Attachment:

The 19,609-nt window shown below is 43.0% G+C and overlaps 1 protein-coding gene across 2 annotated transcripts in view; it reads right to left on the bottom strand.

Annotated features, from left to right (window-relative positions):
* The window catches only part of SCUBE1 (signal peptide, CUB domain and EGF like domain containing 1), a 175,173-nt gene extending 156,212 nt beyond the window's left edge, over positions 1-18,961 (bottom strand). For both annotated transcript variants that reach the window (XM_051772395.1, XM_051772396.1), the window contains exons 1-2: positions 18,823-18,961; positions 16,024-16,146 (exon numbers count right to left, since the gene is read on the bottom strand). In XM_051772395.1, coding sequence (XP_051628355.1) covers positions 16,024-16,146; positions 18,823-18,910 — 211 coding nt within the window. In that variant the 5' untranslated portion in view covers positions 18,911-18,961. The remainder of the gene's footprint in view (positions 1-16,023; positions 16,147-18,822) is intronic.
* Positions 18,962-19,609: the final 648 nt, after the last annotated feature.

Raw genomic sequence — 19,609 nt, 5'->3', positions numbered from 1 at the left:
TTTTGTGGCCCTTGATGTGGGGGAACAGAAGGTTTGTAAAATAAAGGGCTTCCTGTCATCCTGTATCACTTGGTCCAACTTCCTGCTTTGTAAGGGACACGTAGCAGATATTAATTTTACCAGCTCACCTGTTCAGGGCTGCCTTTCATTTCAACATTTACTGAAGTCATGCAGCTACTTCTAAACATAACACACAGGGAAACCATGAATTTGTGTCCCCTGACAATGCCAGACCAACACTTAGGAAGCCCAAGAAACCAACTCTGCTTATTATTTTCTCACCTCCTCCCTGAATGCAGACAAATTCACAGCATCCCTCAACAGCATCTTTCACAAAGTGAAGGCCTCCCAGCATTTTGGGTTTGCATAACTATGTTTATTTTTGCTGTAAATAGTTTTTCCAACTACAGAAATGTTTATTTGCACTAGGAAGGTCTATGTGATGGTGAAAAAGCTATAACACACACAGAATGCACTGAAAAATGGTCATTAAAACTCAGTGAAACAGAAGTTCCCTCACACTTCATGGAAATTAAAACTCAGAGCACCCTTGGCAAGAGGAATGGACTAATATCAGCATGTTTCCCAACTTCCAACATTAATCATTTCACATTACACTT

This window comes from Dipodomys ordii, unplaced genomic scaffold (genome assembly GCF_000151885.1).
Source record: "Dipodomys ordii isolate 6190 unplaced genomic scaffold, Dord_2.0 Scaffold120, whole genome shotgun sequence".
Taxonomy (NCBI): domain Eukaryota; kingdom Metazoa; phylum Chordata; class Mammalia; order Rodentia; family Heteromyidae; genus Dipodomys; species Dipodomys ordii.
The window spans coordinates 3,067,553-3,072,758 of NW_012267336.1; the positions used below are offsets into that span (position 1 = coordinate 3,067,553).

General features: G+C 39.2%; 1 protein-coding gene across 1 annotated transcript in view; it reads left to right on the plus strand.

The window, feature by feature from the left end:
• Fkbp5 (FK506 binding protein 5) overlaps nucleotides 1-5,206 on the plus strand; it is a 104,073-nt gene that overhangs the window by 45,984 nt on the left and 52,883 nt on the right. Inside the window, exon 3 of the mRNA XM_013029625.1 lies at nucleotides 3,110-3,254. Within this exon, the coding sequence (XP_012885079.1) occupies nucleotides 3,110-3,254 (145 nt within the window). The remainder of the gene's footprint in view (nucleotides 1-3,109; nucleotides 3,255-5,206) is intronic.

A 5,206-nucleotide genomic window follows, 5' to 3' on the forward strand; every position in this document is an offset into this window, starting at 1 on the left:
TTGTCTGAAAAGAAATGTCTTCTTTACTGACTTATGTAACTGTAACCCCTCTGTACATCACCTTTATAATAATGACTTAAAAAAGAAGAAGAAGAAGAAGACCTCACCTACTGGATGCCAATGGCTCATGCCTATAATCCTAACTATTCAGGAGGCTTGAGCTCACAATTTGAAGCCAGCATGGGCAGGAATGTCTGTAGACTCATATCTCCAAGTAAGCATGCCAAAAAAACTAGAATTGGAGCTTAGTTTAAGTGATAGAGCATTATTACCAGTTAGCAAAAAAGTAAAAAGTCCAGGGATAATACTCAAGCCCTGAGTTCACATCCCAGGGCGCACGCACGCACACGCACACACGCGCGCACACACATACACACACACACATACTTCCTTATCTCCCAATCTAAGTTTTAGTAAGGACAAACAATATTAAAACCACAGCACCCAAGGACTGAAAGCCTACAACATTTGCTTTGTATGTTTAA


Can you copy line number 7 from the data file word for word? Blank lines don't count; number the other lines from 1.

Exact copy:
This window comes from Dipodomys ordii, unplaced genomic scaffold (genome assembly GCF_000151885.1).